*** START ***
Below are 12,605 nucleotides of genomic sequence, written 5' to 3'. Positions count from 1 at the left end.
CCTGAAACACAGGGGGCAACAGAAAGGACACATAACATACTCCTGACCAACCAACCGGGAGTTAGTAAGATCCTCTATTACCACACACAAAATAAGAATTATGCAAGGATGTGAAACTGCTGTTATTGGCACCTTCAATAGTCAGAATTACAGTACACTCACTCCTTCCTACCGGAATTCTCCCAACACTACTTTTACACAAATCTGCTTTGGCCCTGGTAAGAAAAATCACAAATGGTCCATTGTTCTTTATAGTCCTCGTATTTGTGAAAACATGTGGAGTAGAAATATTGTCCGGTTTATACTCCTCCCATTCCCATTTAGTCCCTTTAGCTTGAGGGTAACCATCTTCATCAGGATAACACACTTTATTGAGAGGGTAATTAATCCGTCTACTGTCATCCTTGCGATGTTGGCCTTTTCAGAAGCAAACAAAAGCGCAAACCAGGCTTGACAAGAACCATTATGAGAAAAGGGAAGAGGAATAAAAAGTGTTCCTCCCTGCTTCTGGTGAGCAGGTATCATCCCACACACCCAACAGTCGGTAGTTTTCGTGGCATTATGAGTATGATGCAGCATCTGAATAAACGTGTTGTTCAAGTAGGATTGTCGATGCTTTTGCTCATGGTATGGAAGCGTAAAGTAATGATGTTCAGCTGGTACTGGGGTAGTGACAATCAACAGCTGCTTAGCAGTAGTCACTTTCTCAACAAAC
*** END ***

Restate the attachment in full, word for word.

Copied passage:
Below are 12,605 nucleotides of genomic sequence, written 5' to 3'. Positions count from 1 at the left end.
CCTGAAACACAGGGGGCAACAGAAAGGACACATAACATACTCCTGACCAACCAACCGGGAGTTAGTAAGATCCTCTATTACCACACACAAAATAAGAATTATGCAAGGATGTGAAACTGCTGTTATTGGCACCTTCAATAGTCAGAATTACAGTACACTCACTCCTTCCTACCGGAATTCTCCCAACACTACTTTTACACAAATCTGCTTTGGCCCTGGTAAGAAAAATCACAAATGGTCCATTGTTCTTTATAGTCCTCGTATTTGTGAAAACATGTGGAGTAGAAATATTGTCCGGTTTATACTCCTCCCATTCCCATTTAGTCCCTTTAGCTTGAGGGTAACCATCTTCATCAGGATAACACACTTTATTGAGAGGGTAATTAATCCGTCTACTGTCATCCTTGCGATGTTGGCCTTTTCAGAAGCAAACAAAAGCGCAAACCAGGCTTGACAAGAACCATTATGAGAAAAGGGAAGAGGAATAAAAAGTGTTCCTCCCTGCTTCTGGTGAGCAGGTATCATCCCACACACCCAACAGTCGGTAGTTTTCGTGGCATTATGAGTATGATGCAGCATCTGAATAAACGTGTTGTTCAAGTAGGATTGTCGATGCTTTTGCTCATGGTATGGAAGCGTAAAGTAATGATGTTCAGCTGGTACTGGGGTAGTGACAATCAACAGCTGCTTAGCAGTAGTCACTTTCTCAACAAAC